FIG. 5 shows a second embodiment of the invention wherein the primary single channel segmentation circuit 52′ is adapted to generate an “other” class signal 100. Preferably, the segmentation circuit 52′ generates the “other” signal 100 whenever a confidence value of the pixel class tag signal 70′ is below a predetermined threshold value. In this embodiment, the re-classifier circuit 54′ is responsive to the “other” signal 100 to generate and then route the pixel reclassify tag data directly to the class tag circuit 72′ whenever the “other” signal 100 is generated by the single channel segmentation circuit 52′. In this embodiment, the single channel segmentation circuit 52′ is adapted to initiate the pixel reclassification directly.
The invention has been described with reference to the preferred embodiments. Obviously, modifications and alterations will occur to others upon reading and understanding of the preceding detailed description. It is intended that the invention be construed as including all such modifications and alterations insofar as they come within the scope of the appended claims or the equivalents thereof.
|Cited Patent||Filing date||Publication date||Applicant||Title|
|US5293430||12 Jan 1993||8 Mar 1994||Xerox Corporation||Automatic image segmentation using local area maximum and minimum image signals|
|US5327262||24 May 1993||5 Jul 1994||Xerox Corporation||Automatic image segmentation with smoothing|
|US5341226||22 Apr 1993||23 Aug 1994||Xerox Corporation||Automatic image segmentation for color documents|
|US5550569 *||12 Apr 1994||27 Aug 1996||Xerox Corporation||Image processing for ink-jet printing with fast-and slow-drying inks|
|US5588072 *||22 Dec 1993||24 Dec 1996||Canon Kabushiki Kaisha||Method and apparatus for selecting blocks of image data from image data having both horizontally- and vertically-oriented blocks|
|US5767978||21 Jan 1997||16 Jun 1998||Xerox Corporation||Image segmentation system|
|US5802203||7 Jun 1995||1 Sep 1998||Xerox Corporation||Image segmentation using robust mixture models|
|US6137907 *||23 Sep 1998||24 Oct 2000||Xerox Corporation||Method and apparatus for pixel-level override of halftone detection within classification blocks to reduce rectangular artifacts|
|US6282317 *||31 Dec 1998||28 Aug 2001||Eastman Kodak Company||Method for automatic determination of main subjects in photographic images|
|Citing Patent||Filing date||Publication date||Applicant||Title|
|US6701020 *||15 Mar 2001||2 Mar 2004||Hewlett-Packard Development Company, L.P.||JADE-JPEG based adaptive document compression engine|
|US7119924 *||28 Sep 2001||10 Oct 2006||Xerox Corporation||Detection and segmentation of sweeps in color graphics images|
|US7864365 *||15 Jun 2006||4 Jan 2011||Sharp Laboratories Of America, Inc.||Methods and systems for segmenting a digital image into regions|
|US8150166||17 Jan 2011||3 Apr 2012||Sharp Laboratories Of America, Inc.||Methods and systems for identifying text in digital images|
|US8368956||30 Dec 2010||5 Feb 2013||Sharp Laboratories Of America, Inc.||Methods and systems for segmenting a digital image into regions|
|US8390877||25 May 2007||5 Mar 2013||Xerox Corporation||Exportation of scanner's internal image auto-segmentation|
|US8437054||15 Jun 2006||7 May 2013||Sharp Laboratories Of America, Inc.||Methods and systems for identifying regions of substantially uniform color in a digital image|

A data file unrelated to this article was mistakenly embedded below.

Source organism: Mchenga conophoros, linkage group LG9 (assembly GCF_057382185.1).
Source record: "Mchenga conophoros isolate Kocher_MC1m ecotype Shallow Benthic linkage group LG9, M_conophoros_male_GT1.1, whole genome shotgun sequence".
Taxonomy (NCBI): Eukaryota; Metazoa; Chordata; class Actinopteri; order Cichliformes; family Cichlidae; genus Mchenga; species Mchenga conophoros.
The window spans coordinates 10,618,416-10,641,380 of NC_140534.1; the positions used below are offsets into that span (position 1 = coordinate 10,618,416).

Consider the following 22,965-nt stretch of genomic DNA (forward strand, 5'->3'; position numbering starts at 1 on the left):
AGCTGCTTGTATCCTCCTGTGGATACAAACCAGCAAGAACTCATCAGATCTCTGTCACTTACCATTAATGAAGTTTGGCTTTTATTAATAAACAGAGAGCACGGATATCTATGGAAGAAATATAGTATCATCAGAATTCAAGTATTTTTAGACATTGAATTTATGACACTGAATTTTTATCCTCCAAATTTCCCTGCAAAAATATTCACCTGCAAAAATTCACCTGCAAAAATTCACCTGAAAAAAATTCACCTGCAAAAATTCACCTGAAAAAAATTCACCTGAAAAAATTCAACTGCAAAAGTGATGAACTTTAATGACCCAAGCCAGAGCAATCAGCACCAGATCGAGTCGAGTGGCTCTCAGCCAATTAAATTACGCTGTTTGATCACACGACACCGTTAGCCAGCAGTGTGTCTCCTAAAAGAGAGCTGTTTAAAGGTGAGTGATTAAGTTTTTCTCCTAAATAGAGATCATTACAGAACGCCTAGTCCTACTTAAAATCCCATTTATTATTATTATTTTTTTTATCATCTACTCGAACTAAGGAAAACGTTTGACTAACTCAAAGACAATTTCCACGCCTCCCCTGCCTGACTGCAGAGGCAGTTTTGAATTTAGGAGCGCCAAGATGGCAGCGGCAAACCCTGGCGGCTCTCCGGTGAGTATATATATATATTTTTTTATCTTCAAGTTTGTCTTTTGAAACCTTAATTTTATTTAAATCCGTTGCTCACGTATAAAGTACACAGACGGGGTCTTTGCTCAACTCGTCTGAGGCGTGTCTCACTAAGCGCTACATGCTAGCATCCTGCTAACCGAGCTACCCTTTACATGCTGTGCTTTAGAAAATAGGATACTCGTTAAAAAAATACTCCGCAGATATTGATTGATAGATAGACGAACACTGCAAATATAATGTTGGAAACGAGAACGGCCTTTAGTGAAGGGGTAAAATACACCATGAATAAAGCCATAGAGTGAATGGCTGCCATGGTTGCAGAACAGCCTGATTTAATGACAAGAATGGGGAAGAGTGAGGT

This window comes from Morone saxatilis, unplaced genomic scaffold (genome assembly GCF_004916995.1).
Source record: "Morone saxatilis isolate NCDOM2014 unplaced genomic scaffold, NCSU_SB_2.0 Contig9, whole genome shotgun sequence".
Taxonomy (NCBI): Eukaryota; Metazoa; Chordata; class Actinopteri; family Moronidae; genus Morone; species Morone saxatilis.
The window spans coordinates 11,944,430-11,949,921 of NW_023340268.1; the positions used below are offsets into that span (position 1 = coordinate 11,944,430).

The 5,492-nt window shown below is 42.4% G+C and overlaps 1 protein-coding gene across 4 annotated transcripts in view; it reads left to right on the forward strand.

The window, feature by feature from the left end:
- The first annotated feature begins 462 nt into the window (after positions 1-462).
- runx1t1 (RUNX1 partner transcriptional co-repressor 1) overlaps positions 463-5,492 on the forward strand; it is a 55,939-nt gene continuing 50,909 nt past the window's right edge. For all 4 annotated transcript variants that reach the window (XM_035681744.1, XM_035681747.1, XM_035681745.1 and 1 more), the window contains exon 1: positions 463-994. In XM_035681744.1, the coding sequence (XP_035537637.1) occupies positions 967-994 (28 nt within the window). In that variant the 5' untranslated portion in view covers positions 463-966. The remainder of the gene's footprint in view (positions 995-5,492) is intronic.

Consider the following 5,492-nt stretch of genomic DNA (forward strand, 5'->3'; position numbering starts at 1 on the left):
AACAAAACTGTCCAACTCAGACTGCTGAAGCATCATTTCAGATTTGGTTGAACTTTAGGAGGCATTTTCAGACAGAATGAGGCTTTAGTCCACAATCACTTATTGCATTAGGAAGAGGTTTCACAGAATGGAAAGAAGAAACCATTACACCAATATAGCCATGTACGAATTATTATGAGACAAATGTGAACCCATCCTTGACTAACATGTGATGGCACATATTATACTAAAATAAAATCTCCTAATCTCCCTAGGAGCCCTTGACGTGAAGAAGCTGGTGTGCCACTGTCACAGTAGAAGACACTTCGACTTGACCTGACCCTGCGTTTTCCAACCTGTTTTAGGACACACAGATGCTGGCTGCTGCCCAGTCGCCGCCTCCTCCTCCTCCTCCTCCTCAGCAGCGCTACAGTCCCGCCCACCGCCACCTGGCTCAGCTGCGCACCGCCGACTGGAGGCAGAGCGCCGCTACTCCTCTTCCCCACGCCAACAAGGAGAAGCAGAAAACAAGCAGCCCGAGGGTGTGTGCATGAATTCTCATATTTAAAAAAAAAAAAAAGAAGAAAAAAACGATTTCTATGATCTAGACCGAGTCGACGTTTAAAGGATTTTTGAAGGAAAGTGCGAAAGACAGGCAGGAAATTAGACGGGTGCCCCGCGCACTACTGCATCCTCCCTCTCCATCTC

|US8630498||15 Jun 2006||14 Jan 2014||Sharp Laboratories Of America, Inc.||Methods and systems for detecting pictorial regions in digital images|
|US8654396 *||21 Mar 2011||18 Feb 2014||Fuji Xerox Co., Ltd.||Image processing device, image processing method, and image processing program storage medium|
|US8811733 *||14 Jan 2013||19 Aug 2014||Stmicroelectronics S.R.L.||Method of chromatic classification of pixels and method of adaptive enhancement of a color image|
|US20050063013 *||22 Sep 2003||24 Mar 2005||Xerox Corporation||Enhancing black & white image quality with limited image processing resources|
|US20050265600 *||1 Jun 2004||1 Dec 2005||Xerox Corporation||Systems and methods for adjusting pixel classification using background detection|
|US20060268365 *||27 May 2005||30 Nov 2006||Lexmark International, Inc.||Imaging apparatus configured for scanning a document|
|US20110235072 *||29 Sep 2011||Fuji Xerox Co., Ltd.||Image processing device, image processing method, and image processing program storage medium|
|WO2014204692A1 *||9 Jun 2014||24 Dec 2014||Intel Corporation||Compression and decompression of graphics data using pixel region bit values|
|U.S. Classification||382/165, 358/515, 382/224, 382/180, 358/518, 382/164, 382/167, 382/173|
|International Classification||H04N1/40, G06T5/00, H04N1/56|
|Cooperative Classification||H04N1/40062, G06T2207/10024, H04N1/56, G06T7/0081, G06T2207/30176|
|European Classification||H04N1/40L, H04N1/56, G06T7/00S1|
|24 Sep 1999||AS||Assignment|
Owner name: XEROX CORPORATION, CONNECTICUT
Free format text: ASSIGNMENT OF ASSIGNORS INTEREST;ASSIGNORS:SCHWEID, STUART A.;SHIAU, JENG-NAN;REEL/FRAME:010280/0965
Effective date: 19990924
|30 Jul 2002||AS||Assignment|
Owner name: BANK ONE, NA, AS ADMINISTRATIVE AGENT,ILLINOIS
Free format text: SECURITY AGREEMENT;ASSIGNOR:XEROX CORPORATION;REEL/FRAME:013111/0001
Effective date: 20020621
|5 Aug 2003||CC||Certificate of correction|
|31 Oct 2003||AS||Assignment|
Owner name: JPMORGAN CHASE BANK, AS COLLATERAL AGENT,TEXAS
Free format text: SECURITY AGREEMENT;ASSIGNOR:XEROX CORPORATION;REEL/FRAME:015134/0476
Effective date: 20030625
|12 Jul 2006||FPAY||Fee payment|
Year of fee payment: 4
|20 Jul 2010||FPAY||Fee payment|
Year of fee payment: 8
|18 Aug 2014||FPAY||Fee payment|
Year of fee payment: 12
|5 Feb 2015||AS||Assignment|
Owner name: XEROX CORPORATION, NEW YORK
Free format text: RELEASE BY SECURED PARTY;ASSIGNOR:BANK ONE, NA;REEL/FRAME:034911/0383
Effective date: 20030625
Owner name: XEROX CORPORATION, NEW YORK
Free format text: RELEASE BY SECURED PARTY;ASSIGNOR:JPMORGAN CHASE BANK, N.A.;REEL/FRAME:034915/0220
Effective date: 20061204